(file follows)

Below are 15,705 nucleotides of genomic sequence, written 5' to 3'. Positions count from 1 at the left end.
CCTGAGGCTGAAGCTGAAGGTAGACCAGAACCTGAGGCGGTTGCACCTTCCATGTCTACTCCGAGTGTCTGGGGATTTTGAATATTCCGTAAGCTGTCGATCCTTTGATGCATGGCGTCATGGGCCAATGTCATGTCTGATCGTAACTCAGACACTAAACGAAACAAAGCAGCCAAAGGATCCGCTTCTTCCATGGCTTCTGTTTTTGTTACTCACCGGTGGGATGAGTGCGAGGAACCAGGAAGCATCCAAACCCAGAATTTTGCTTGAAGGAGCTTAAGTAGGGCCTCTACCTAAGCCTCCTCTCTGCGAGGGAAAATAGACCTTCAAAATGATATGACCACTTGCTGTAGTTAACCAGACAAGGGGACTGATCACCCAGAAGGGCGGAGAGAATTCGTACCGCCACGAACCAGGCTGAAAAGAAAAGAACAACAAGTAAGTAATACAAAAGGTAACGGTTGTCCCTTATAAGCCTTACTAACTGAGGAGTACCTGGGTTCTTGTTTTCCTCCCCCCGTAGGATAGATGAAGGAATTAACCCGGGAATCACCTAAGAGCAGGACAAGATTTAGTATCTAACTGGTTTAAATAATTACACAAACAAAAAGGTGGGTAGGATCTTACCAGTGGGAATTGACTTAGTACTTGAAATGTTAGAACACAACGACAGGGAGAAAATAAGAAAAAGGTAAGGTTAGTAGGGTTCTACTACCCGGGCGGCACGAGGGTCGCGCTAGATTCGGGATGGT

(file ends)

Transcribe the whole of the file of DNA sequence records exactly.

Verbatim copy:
Below are 15,705 nucleotides of genomic sequence, written 5' to 3'. Positions count from 1 at the left end.
CCTGAGGCTGAAGCTGAAGGTAGACCAGAACCTGAGGCGGTTGCACCTTCCATGTCTACTCCGAGTGTCTGGGGATTTTGAATATTCCGTAAGCTGTCGATCCTTTGATGCATGGCGTCATGGGCCAATGTCATGTCTGATCGTAACTCAGACACTAAACGAAACAAAGCAGCCAAAGGATCCGCTTCTTCCATGGCTTCTGTTTTTGTTACTCACCGGTGGGATGAGTGCGAGGAACCAGGAAGCATCCAAACCCAGAATTTTGCTTGAAGGAGCTTAAGTAGGGCCTCTACCTAAGCCTCCTCTCTGCGAGGGAAAATAGACCTTCAAAATGATATGACCACTTGCTGTAGTTAACCAGACAAGGGGACTGATCACCCAGAAGGGCGGAGAGAATTCGTACCGCCACGAACCAGGCTGAAAAGAAAAGAACAACAAGTAAGTAATACAAAAGGTAACGGTTGTCCCTTATAAGCCTTACTAACTGAGGAGTACCTGGGTTCTTGTTTTCCTCCCCCCGTAGGATAGATGAAGGAATTAACCCGGGAATCACCTAAGAGCAGGACAAGATTTAGTATCTAACTGGTTTAAATAATTACACAAACAAAAAGGTGGGTAGGATCTTACCAGTGGGAATTGACTTAGTACTTGAAATGTTAGAACACAACGACAGGGAGAAAATAAGAAAAAGGTAAGGTTAGTAGGGTTCTACTACCCGGGCGGCACGAGGGTCGCGCTAGATTCGGGATGGT